To monitor your Raspberry Pi system’s health, you can use PiCockpit’s app PiDoctor. PiDoctor will also allow you to learn many details about your Raspberry Pi, including where it was manufactured, how much RAM it has, and so on.
Note: PiDoctor used to be stand-alone, but is now part of picockpit-client. The stand-alone version of PiDoctor (PiDoctor OS) has been discontinued, in favor of the version included in picockpit-client which has live diagnostics capabilities, and increases the number of available diagnostic modules. If you still want the historical version, scroll down to the bottom of this page and look at the FAQ.Raspi Berry’s Historical development explanation
Using PiDoctor to diagnose your Raspberry Pi
How to run all Raspberry Pi health tests
PiDoctor, as the other PiCockpit apps is included for free for up to 5 Raspberry Pis.
- Log into PiCockpit (sign up if you do not have an account yet, it is free)
- Open the My Raspberry Pis page to access your Raspberry Pi overview
- Click on the Raspberry Pi you want to diagnose
4. Click on PiDoctor
You will see the following screen:
5. Click on Run all Tests
Basic information (RAM and CPU) will now be displayed:
You can now scroll down through the page to see the test results for the individual modules, or click on any of the quick access buttons to jump to the system test module you’re interested in:
How to run an individual Raspberry Pi health check module
Each module has a button at the bottom, which allows you to run just the tests of this module. For example, have a look at the USB test:
There also is an “auto reload” toggle switch in the upper corner, which allows you to have the test run automatically each 10 seconds. This is useful for continuous monitoring of changes.
Available system health test modules
The WLAN module allows you to scan the WiFi networks in your Raspberry Pi’s neighbourhood, determine which one it is linked to, and the strength. By clicking on details, you’ll be able to see the full technical details of the network:
In the “advanced information” section, many additional commands are present which you can see the output of. Some of them will only be run if you click “Run this test”:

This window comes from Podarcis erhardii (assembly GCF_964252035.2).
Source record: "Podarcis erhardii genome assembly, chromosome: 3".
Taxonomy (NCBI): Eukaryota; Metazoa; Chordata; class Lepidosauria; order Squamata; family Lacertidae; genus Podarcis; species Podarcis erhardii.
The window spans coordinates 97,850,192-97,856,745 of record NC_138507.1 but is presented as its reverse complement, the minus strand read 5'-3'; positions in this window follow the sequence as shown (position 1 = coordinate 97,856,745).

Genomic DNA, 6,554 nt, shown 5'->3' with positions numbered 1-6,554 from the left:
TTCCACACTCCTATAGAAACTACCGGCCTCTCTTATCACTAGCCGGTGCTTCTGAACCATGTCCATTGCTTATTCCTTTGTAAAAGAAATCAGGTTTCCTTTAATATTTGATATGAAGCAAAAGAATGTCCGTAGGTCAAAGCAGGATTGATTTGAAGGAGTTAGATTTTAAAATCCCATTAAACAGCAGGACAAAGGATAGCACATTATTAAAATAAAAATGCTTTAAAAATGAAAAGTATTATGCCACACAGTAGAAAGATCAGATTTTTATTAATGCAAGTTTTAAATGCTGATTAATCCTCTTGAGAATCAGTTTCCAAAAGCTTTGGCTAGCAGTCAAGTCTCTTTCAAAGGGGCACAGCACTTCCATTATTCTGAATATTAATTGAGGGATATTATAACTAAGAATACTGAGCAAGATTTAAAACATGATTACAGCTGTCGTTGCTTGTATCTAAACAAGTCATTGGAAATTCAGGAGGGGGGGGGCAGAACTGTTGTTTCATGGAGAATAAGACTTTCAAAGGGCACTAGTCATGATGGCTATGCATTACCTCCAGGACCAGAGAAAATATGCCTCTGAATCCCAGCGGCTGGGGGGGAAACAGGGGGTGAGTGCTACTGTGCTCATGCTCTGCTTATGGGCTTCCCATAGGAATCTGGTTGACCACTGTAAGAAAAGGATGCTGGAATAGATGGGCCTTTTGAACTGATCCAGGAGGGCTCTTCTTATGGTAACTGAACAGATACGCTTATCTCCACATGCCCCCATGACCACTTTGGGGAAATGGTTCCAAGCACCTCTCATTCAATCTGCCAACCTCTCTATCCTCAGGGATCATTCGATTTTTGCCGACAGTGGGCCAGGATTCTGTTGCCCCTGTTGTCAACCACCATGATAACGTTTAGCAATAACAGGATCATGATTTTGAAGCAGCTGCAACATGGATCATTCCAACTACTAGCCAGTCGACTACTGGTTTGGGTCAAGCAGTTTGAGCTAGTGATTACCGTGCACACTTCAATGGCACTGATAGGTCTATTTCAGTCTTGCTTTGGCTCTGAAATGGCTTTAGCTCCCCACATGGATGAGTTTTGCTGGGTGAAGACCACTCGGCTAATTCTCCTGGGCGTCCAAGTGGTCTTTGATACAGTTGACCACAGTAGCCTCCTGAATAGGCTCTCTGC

The search allows you to quickly find matching lines in the output:
The network module shows you your Raspberry Pi’s current IP addresses, network links, and the known neighbours.
Some additional information is available in the advanced information section:
System is one of the most powerful and extensive Raspberry Pi system test modules in PiCockpit.
The first part, Basic system information, shows you some important overview information:
- Serial number of your Raspberry Pi
- your Raspberry Pi model
- the SoC temperature of your Raspberry Pi (monitor the CPU temperature using this, or use PiStats to see updates every second!)
- the GPU RAM
- the current CPU frequency – this is useful if you are overclocking your Raspberry Pi
- the current CPU voltage
- status for the Raspberry Pi camera – diagnose camera issues to see if the Raspberry Pi supports and detects the camera
- the SD card manufacturing date
Using the next part, Throttling & under-voltage, you can diagnose vital information about your Raspberry Pi:
- is your Pi power supply strong enough? Watch out for under-voltage
- is your Raspberry Pi running too hot? Watch out for soft temperature limit, ARM frequency cap and Throttling
In case there are issues (currently or previously), PiCockpit will show these here. For example, for the ARM frequency cap being triggered:
The Block devices & files systems (storage space) module is collapsed initially, but can be expanded by clicking on the arrow:
You’ll be able to see all partitions, their size, and the used space for mounted partitions. This will allow you to determine if you are running out of space on your root partition on your Raspberry Pi.
The root partition is always mounted under / – in our case the last partition, mmcblk0p7Raspi Berry’s helpful Linux knowledge
Click on any entry to see even more details:
Here you could click the show all toggle to show even more details (probably for interest only for people wanting to dive deep into technical details):
Using this section you can diagnose which filesystem (fstype) a partition has, which /dev/ path it has (for example /dev/mmcblk0p1), it’s mountpoint, size, usage and label amongst other information.
There are two styles of Raspberry Pi revision codes, PiCockpit can handle both. The new-style revision code will give more details:
- Raspberry Pi model
- Raspberry Pi model revision
- Raspberry Pi RAM
- Raspberry Pi processor (SoC which is used)
- Raspberry Pi CPU
- Manufacturer – you can find out in which country your Raspberry Pi was manufactured here
There are also some additional flags you can see in PiDoctor’s System / Raspberry Pi revision code part:
- Overvoltage allowed
- OTP programming allowed
- OTP reading allowed
- Warranty bit
The advanced information includes additional diagnostics, presented in text form: